A to Z of Destinations
Australia, NZ and South Pacific
A to Z of Experiences
Walking and trekking
Diving and snorkelling
Wildlife and safaris
Meet the locals
Frontier and expedition
Cycling and Mountain Biking
Visiting the Poles
Career breaks and BIG trips
Body and soul
Volunteer and conservation
Australia, East Coast
Everest Base Camp
Trans-Siberian and Trans-Mongolian railway
Aurora Borealis/Northern Lights
Machu Picchu and the Inca Trail
Cruising the Nile, Egypt
20th July 2009
Turkmenistan has begun the next stage in its plan to create a vast inland lake in the heart of the country’s Karakum desert.
It is estimated that the ‘Golden Age Lake’, which was commissioned by eccentric former president Saparmurat Niyazov nine years ago, will cost around $4.5bn and could take up to 15 years to fill.
Water drained from cotton fields will be pumped through a 2600-km long network of canals into the desert’s Karashor depression.
Despite Turkmenistan’s location on the famous Silk Road route and its rich history, the number of travellers to the country remains low.
The lake is a lasting legacy of the country’s old authoritarian regime. Under his formal title, ‘Turkmenbashi’, or ‘father of all Turkmen’, Niyazov named the months of the year after himself and family members, and banned opera, ballet, gold teeth and recorded music.
Once filled, the lake will reach a depth of 70 metres, and span 2000km2. It is expected to hold more than 130bn cubic metres of water.
Current President Gurbanguly Berdymukhamedov praised the project, saying the lake demonstrated Turkmenistan’s “huge efforts” to improve the environment and preserve nature.
Speaking at the opening ceremony on Wednesday, Mr Berdymukhamedov said “these canals will serve as a major source of irrigation to turn the Karakum into a blossoming oasis”.
Despite assurances from Turkmen officials that the lake will improve plant life and attract migratory birds, the plans have been met with criticism.
Environmentalists claim that much of the water will evaporate, and what remains will be contaminated with fertilisers and pesticides.
There is also concern that relations between Turkmenistan and neighbouring Uzbekistan will become strained if water from the Amu Darya river- which separates the countries - is used to fill the lake.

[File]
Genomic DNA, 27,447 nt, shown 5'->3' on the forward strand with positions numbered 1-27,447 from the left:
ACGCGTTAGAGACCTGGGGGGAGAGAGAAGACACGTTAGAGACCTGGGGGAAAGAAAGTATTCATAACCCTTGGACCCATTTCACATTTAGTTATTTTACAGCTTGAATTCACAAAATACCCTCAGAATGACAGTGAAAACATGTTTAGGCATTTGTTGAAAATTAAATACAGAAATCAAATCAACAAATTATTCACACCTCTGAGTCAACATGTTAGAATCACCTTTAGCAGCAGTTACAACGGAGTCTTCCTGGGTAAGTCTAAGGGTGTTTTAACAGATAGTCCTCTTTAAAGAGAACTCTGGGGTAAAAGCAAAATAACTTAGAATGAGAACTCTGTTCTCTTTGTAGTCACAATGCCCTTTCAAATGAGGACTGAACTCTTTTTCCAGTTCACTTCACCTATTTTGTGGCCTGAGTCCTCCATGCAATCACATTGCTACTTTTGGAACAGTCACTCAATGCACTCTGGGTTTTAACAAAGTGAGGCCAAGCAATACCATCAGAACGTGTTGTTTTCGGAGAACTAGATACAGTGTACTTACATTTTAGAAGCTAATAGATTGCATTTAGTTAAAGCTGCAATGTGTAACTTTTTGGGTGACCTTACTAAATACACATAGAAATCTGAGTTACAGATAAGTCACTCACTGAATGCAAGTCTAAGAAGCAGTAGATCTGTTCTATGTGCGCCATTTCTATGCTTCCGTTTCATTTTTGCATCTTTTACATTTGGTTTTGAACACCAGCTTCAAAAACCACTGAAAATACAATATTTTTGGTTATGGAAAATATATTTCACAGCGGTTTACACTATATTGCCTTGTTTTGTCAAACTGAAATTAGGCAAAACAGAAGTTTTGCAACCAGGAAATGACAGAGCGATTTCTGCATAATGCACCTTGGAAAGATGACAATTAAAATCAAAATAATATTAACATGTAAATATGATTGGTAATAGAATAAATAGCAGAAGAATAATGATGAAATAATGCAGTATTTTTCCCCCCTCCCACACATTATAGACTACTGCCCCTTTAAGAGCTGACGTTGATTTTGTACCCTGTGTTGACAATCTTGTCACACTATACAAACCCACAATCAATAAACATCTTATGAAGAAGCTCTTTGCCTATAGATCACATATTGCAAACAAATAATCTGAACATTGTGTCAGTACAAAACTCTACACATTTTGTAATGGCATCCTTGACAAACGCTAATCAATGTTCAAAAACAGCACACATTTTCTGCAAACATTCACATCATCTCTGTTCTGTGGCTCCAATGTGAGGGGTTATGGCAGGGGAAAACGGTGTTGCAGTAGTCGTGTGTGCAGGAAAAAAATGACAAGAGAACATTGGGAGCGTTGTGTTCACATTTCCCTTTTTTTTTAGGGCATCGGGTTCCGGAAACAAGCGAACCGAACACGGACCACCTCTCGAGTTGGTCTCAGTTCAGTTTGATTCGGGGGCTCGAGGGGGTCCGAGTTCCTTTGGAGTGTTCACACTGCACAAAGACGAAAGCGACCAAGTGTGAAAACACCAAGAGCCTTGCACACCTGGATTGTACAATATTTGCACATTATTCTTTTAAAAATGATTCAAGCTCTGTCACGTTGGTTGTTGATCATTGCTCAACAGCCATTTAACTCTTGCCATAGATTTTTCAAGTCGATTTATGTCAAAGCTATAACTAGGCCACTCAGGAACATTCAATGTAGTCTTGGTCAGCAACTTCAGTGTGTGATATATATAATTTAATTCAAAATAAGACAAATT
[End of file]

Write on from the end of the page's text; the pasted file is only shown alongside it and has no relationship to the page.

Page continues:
You must be logged in to leave a comment. Login or get more from Wanderlust - register today!
Turkmenistan travel guide, including map of Turkmenistan, top Turkmenistan travel experiences, and tips for travel in Turkmenistan
Inca Trail travel guide, including map of Peru, top Inca Trail experiences, tips for Inca Trail travel, when to trek the Inca Trail and Inca Trail tips
From dictator-worshipping capital Ashgabat to the desert ruins of Merv, a visit to the central Asian nation of Turkmenistan is a strange and unique experience
An enterprise which aims to bridge the gap between developed and developing countries by building heritage skills has been officially launched
Simply select the destination you’re interested in or the activities you’re looking
for and we’ll send your request to a select panel of tour operators.
Each operator will respond to your request individually. Your details remain private
and are not disclosed to any partners unless you decide to proceed with a booking.
Save £100 on all Nepal Autumn holidays with KE Adventure Travel
10% off natural mosquito repellent from incognito
10% OFF at Powertraveller
Wanderlust sends out regular email newsletters – be the first to know about web
exclusives, competitions, hot offers and travel jobs. Register today!
I have read and agree to the Terms &
Where in the world are you? Add
#wanderlustmag to your tweets and share your latest travel adventures with
fellow Wanderlusters on wanderlust.co.uk
Get to know Wanderlust on facebook and bring all your travel-minded friends, too